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What to Expect When You Get Your Ears Pierced

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Many parents wait until their children are preteens or in middle school to allow them to get their ears pierced. Probably not a bad idea, as preteens are usually old enough to take responsibility for the after care of ear piercings, and to understand the importance of keeping the ears clean and free of bacteria.

If your child is asking to get her ears pierced, here's what you both should know.

Getting Ears Pierced - What You Need to Know

  • It's not advisable to pierce ears at home, you want to choose a facility that regularly pierces ears and does so in a clean environment. Many jewelry, department, and accessory stores offer ear piercing. Be sure you choose a facility and a clerk that has a great deal of experience piercing ears. Ask friends, relatives and neighbors for recommendations.
  • If your child plays sports, check with the coach to make sure your child won't have to remove her earrings in order to play. The earrings will need to stay in the earlobes for four to six weeks, without being removed. If they are removed, the holes may close up, and re-piercing may be required.
  • When you've decided on a facility, call ahead to make sure they will have someone on staff with ear piercing experience when you arrive.
  • The clerk will ask you to pick-out a pair of starter earrings. Be sure you choose earrings that are hypoallergenic.
  • You will be asked to sign a release or a waiver before the ear piercing. The release will state that you understand the risks of ear piercing, and that you assume all responsibility.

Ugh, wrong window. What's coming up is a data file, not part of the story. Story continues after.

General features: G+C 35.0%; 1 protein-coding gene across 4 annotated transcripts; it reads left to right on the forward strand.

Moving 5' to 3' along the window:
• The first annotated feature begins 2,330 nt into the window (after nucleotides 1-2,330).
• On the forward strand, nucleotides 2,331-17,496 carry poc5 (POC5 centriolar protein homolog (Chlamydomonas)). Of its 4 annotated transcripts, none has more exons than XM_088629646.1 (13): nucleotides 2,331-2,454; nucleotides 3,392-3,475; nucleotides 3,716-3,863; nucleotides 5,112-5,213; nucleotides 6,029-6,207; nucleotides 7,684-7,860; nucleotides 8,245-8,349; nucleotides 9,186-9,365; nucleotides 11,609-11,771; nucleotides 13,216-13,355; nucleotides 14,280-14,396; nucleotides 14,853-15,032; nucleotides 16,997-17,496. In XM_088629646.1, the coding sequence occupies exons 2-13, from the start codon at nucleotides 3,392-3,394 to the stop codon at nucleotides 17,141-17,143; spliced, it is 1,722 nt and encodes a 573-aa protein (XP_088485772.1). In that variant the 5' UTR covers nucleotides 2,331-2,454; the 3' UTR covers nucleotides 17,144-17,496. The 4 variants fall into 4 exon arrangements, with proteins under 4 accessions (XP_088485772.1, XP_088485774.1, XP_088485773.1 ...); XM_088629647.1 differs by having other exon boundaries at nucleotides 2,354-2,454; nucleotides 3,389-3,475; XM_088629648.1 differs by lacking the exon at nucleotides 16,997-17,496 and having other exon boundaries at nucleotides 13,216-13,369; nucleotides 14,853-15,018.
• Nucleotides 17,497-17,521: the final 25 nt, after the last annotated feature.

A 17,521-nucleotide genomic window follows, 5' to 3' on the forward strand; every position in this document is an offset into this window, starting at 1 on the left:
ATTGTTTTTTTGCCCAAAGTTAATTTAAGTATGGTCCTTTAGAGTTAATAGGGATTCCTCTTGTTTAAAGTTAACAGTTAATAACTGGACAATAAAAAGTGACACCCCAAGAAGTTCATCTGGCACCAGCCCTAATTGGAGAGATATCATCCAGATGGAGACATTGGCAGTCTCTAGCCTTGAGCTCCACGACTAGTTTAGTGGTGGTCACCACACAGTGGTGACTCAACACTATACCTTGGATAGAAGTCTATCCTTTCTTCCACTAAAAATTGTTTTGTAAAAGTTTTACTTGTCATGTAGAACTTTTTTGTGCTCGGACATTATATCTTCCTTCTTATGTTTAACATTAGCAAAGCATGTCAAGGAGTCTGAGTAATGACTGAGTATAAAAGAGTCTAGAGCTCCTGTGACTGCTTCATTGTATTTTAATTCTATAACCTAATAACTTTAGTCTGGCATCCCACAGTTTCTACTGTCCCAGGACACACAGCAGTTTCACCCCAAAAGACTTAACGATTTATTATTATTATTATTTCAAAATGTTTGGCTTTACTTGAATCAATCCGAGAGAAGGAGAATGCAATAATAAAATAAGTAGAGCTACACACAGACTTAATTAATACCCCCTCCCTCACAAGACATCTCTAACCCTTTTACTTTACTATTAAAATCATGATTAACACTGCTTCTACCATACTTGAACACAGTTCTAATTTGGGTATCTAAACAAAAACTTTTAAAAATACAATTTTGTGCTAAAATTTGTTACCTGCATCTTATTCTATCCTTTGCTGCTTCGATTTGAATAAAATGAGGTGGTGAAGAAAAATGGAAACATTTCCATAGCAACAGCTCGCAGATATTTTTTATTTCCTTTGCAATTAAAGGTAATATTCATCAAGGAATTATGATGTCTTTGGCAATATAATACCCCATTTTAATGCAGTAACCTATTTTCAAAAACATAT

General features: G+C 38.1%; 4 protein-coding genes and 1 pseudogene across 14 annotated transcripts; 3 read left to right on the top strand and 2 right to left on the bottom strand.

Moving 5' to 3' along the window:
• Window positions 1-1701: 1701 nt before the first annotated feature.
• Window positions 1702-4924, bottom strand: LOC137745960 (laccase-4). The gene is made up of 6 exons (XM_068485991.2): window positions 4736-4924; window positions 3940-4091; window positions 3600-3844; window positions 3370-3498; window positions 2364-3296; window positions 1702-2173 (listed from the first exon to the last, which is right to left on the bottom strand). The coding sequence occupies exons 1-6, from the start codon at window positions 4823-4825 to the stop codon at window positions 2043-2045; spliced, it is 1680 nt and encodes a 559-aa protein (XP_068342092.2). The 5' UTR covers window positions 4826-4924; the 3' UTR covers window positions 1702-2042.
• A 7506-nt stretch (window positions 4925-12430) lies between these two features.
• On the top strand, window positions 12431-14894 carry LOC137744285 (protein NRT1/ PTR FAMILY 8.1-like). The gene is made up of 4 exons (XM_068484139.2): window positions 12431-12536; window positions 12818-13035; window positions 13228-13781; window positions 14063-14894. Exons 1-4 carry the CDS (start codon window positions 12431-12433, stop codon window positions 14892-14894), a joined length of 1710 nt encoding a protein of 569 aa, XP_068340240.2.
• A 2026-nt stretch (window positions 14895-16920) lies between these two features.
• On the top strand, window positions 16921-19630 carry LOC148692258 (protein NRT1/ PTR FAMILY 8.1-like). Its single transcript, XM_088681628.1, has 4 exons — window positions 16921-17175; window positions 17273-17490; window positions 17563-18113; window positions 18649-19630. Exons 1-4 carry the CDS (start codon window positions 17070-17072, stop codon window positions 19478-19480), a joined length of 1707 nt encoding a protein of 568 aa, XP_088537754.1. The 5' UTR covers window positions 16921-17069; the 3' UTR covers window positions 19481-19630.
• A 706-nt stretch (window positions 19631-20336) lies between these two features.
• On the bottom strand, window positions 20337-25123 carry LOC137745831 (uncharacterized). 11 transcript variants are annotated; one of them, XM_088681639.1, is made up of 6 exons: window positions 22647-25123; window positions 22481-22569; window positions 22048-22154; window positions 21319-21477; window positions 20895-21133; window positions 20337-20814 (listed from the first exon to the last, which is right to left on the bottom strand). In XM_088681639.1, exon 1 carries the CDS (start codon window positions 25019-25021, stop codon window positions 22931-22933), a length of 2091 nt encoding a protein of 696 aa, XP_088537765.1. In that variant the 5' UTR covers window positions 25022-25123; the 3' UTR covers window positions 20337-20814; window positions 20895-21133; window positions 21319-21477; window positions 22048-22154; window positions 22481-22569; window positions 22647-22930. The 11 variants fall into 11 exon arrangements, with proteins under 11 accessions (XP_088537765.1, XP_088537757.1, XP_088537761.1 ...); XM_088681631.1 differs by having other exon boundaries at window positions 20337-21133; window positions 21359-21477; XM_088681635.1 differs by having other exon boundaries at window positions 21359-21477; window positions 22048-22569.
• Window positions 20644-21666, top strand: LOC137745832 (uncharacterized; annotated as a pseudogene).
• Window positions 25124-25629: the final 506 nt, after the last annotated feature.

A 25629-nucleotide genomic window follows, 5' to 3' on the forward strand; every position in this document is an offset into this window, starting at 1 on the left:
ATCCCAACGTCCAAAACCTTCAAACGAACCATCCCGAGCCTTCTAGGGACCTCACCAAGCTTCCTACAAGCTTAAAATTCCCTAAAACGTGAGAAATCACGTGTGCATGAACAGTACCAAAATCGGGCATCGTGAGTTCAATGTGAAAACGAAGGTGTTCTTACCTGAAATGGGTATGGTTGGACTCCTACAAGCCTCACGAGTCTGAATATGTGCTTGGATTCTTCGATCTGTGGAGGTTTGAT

• Be sure the clerk washes her hands before the ear piercing. The clerk should also wear sterile gloves before the procedure. Be sure that all the tools used for the ear piercing are clean and germ free.
  • The clerk will disinfect the earlobes with an antiseptic solution before the piercing. Afterward, she will mark the lobes with a water-based marker. Be sure you check the markings to make sure the holes are aligned and where you want them to be.
  • Many facilities use an ear piercing instrument, or an ear piercing gun, to pierce the ears. While ear piercing guns are widely used, critics claim that the instruments cannot be thoroughly sterilized, and therefore pose a risk of infection. Be sure you do your research beforehand, so that you choose a facility and a method that you're comfortable with. If you have questions about the safety of the piercing instruments, be sure to share your concerns with the clerk and ask any questions you may have.
  • Ear piercing shouldn't hurt, however your child might feel a slight pinch as the instrument drives the earrings through the lobes. After the piercing, the earring backs will be put into place.
  • You should receive an ear piercing antiseptic solution to take home with you to help care for the ears. Your child will need to apply the solution to the lobes three to four times a day, and after excercise or showering. It's best to apply the solution with cotton balls, and make sure your child applies solution under and around the earrings and the earring backs.
  • It's important to know the signs of possible infection, including redness, soreness, pain, or the appearance of pus. If you believe your child has developed an infection, immediately remove the earrings, apply antispectic, and call your child's pediatrician for treatment recommendations.
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